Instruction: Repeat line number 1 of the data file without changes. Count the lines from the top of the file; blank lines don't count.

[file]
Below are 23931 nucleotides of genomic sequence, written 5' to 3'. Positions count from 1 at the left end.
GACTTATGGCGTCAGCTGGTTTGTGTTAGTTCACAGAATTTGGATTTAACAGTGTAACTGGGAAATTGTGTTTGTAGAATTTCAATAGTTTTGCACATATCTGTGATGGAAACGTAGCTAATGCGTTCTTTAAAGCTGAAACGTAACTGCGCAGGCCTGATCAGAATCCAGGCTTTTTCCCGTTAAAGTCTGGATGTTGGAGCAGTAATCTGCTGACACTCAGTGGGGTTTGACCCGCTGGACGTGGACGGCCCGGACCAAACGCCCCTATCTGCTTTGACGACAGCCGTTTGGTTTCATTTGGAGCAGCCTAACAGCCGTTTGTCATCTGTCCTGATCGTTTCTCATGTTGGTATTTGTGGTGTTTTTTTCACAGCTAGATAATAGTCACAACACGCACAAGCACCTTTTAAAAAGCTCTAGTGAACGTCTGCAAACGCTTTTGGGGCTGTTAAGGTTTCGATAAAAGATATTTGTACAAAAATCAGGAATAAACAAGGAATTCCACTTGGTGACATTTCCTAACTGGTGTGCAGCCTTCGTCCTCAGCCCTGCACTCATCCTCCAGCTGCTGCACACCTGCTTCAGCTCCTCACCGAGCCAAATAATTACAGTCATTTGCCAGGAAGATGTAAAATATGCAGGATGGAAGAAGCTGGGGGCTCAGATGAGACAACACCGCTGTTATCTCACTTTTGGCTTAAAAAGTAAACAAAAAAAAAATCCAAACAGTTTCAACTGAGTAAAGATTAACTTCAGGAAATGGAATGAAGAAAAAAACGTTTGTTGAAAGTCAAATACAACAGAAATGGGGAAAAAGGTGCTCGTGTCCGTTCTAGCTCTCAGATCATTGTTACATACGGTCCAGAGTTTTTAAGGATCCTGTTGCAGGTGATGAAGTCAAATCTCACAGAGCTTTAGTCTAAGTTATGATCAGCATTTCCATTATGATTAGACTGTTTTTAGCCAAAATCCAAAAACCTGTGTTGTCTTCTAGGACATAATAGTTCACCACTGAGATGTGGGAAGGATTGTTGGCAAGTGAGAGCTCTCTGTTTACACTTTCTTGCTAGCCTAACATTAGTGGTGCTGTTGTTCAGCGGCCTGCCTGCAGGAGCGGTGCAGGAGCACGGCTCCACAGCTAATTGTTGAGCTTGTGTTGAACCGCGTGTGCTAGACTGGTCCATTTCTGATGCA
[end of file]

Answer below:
Below are 23931 nucleotides of genomic sequence, written 5' to 3'. Positions count from 1 at the left end.